1

In C# when we wanna create methods that can take in lambda expressions as arguments we can use either Action or Func<T> depending on the situation. The new Java 8 has added support for lambdas but I couldn't find any decent example on how to use that. So assuming that I wanna create a method in Java similar to this C# one:

public static Boolean Check (String S, Func<String, Boolean> AnAction) {
     return AnAction(S);
} 

How exactly could this be written in Java then ?

5

Lambda expression at runtime is basically an instance of a functional interface. So, any method that takes a functional interface type as parameter can be passed a lambda expression.

For e.g., Java 8 defines many ready-to-use functional interfaces in java.util.function package. You can use one of them. Or even you can create your own. Equivalent one for your use-case would be java.util.function.Function<T, R>. For boolean return value, you can directly use Predicate though.

So suppose you've your method defined like this:

public static boolean check(String testString, Predicate<String> predicate) {
    return predicate.test(testString);
}

And then you can invoke it like this:

check("Some String to test predicate on", s -> s.length() > 10);
2

If your lambda returns a boolean, you can use a Predicate :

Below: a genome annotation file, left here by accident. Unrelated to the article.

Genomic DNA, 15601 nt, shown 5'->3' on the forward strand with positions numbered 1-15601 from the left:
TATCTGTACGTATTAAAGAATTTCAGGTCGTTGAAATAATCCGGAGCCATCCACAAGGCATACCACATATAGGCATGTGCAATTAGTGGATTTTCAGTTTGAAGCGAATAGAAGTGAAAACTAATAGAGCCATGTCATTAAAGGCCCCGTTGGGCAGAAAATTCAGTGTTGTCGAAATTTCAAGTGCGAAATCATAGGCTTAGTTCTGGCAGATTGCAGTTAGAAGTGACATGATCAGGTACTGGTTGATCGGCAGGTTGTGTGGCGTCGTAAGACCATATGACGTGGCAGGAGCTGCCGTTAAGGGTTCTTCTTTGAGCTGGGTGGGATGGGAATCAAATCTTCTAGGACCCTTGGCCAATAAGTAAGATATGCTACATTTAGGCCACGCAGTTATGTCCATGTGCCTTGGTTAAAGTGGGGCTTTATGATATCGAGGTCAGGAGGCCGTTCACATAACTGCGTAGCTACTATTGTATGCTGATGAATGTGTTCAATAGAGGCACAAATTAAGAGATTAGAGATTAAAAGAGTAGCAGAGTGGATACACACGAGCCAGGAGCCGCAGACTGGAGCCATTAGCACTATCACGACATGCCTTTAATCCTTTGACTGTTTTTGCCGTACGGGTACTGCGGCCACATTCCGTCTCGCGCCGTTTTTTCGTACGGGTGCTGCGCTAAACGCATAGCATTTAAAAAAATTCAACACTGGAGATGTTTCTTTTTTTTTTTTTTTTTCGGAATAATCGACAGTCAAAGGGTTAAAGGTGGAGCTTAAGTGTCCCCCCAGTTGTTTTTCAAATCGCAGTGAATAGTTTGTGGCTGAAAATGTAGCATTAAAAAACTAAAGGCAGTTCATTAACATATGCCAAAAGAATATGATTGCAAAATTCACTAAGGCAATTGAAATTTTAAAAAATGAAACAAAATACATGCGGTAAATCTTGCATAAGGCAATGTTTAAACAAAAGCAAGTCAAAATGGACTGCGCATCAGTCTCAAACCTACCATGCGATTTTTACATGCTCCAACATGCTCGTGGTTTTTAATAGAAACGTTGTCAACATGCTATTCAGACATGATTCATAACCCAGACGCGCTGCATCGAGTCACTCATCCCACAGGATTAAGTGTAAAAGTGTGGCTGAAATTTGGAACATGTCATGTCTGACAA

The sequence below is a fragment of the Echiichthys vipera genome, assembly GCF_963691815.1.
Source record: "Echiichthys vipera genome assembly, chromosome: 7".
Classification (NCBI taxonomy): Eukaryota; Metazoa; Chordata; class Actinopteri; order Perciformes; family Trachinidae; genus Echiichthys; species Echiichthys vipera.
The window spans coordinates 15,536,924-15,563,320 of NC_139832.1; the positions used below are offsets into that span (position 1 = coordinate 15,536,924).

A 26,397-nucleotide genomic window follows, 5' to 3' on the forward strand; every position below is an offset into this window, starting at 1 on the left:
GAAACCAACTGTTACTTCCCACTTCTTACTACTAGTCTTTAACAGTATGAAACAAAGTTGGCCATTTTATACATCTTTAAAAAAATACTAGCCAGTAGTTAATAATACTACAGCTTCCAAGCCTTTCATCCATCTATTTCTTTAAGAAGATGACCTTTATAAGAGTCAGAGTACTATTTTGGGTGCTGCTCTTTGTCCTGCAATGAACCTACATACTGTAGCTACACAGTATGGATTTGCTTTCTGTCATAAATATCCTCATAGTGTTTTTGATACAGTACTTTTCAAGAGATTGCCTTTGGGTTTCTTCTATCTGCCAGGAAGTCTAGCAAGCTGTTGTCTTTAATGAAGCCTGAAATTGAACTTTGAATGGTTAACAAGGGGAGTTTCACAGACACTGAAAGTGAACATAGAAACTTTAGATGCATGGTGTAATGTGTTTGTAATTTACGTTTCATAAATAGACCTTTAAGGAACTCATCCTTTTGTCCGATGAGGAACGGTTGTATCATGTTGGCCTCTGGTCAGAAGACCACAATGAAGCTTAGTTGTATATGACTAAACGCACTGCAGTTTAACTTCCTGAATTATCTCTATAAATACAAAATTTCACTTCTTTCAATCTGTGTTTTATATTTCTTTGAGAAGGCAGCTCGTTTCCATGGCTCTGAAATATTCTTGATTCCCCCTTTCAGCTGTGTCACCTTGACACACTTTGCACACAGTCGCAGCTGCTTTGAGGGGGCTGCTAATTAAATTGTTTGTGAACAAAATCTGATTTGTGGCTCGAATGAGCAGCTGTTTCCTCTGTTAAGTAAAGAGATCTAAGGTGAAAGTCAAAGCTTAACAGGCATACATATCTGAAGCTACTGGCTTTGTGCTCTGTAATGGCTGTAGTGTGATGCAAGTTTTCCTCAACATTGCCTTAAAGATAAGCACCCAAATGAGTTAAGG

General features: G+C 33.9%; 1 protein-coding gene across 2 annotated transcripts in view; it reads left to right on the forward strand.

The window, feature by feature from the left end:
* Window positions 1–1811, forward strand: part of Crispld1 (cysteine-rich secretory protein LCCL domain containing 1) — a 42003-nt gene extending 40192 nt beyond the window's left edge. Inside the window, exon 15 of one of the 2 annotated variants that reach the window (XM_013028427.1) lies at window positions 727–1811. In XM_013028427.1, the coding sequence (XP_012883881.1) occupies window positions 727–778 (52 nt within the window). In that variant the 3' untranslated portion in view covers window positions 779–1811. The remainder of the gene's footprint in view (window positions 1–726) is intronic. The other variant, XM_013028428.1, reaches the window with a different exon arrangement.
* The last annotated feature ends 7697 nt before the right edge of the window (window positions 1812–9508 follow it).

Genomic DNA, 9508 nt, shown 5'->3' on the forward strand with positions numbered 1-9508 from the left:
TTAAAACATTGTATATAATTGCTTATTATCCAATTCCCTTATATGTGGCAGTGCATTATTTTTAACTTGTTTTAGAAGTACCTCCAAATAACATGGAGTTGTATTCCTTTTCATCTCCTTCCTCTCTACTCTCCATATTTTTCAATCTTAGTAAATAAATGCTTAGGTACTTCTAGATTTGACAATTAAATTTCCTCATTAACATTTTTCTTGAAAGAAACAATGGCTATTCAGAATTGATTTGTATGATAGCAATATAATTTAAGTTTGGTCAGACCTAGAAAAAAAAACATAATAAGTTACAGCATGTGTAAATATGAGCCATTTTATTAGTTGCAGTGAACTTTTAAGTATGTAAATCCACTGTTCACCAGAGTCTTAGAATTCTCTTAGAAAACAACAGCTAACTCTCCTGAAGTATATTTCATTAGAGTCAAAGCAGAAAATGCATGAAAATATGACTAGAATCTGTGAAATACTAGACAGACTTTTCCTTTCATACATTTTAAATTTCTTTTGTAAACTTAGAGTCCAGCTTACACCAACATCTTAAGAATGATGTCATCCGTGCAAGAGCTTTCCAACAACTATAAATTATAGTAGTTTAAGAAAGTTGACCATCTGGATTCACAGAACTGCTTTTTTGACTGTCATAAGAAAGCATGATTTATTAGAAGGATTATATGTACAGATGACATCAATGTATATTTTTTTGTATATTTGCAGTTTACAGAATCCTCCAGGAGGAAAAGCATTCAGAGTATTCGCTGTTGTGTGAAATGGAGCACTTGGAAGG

public static boolean check (String s, Predicate<String> pred)
{
    return pred.test(s);
}

Or you can use a general Function :

public static Boolean check (String s, Function<String,Boolean> func)
{
    return func.apply(s);
}
  • I think OP is more interested in how to call the method, at least that's how I interpreted his question since the method it self needs no lambda but the calling. – Rand Random Aug 13 '14 at 16:51
  • @RandRandom How exactly could this be written in Java then ? implies OP wants to know how to define methods that accept lambda expressions in Java. – Eran Aug 13 '14 at 16:54

Your Answer

By clicking “Post Your Answer”, you agree to our terms of service, privacy policy and cookie policy

Not the answer you're looking for? Browse other questions tagged or ask your own question.